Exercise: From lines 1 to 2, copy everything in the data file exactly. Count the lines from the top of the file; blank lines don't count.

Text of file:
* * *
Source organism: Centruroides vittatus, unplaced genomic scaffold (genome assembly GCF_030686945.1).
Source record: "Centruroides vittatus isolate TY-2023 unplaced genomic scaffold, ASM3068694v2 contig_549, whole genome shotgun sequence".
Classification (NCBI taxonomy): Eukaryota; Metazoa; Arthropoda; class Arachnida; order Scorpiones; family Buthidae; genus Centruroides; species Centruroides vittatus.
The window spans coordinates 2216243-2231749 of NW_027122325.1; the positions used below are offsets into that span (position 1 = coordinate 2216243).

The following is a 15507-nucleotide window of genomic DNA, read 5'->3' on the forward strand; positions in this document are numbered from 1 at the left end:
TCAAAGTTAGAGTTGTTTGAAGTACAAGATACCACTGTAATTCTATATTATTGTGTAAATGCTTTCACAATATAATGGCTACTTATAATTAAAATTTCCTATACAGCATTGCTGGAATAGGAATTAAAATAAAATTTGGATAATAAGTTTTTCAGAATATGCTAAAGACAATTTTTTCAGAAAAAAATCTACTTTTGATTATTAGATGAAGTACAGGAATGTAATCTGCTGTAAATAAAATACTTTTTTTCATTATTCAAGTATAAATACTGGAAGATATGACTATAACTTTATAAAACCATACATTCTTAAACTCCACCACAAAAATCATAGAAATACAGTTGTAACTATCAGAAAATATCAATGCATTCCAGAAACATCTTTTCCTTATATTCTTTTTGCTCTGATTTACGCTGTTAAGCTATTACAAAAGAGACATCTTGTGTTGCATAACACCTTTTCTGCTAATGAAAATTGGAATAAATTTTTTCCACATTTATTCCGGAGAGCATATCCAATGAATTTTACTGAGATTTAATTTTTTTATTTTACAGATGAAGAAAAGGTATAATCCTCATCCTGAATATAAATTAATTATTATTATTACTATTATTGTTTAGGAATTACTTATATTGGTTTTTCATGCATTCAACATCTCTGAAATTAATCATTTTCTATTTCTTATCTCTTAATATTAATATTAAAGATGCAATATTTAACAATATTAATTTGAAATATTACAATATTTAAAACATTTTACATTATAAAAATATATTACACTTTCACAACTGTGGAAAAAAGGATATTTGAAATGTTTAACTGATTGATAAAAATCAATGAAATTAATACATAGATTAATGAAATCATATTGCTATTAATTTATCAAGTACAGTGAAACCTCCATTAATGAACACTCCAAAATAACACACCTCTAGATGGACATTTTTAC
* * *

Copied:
Source organism: Centruroides vittatus, unplaced genomic scaffold (genome assembly GCF_030686945.1).
Source record: "Centruroides vittatus isolate TY-2023 unplaced genomic scaffold, ASM3068694v2 contig_549, whole genome shotgun sequence".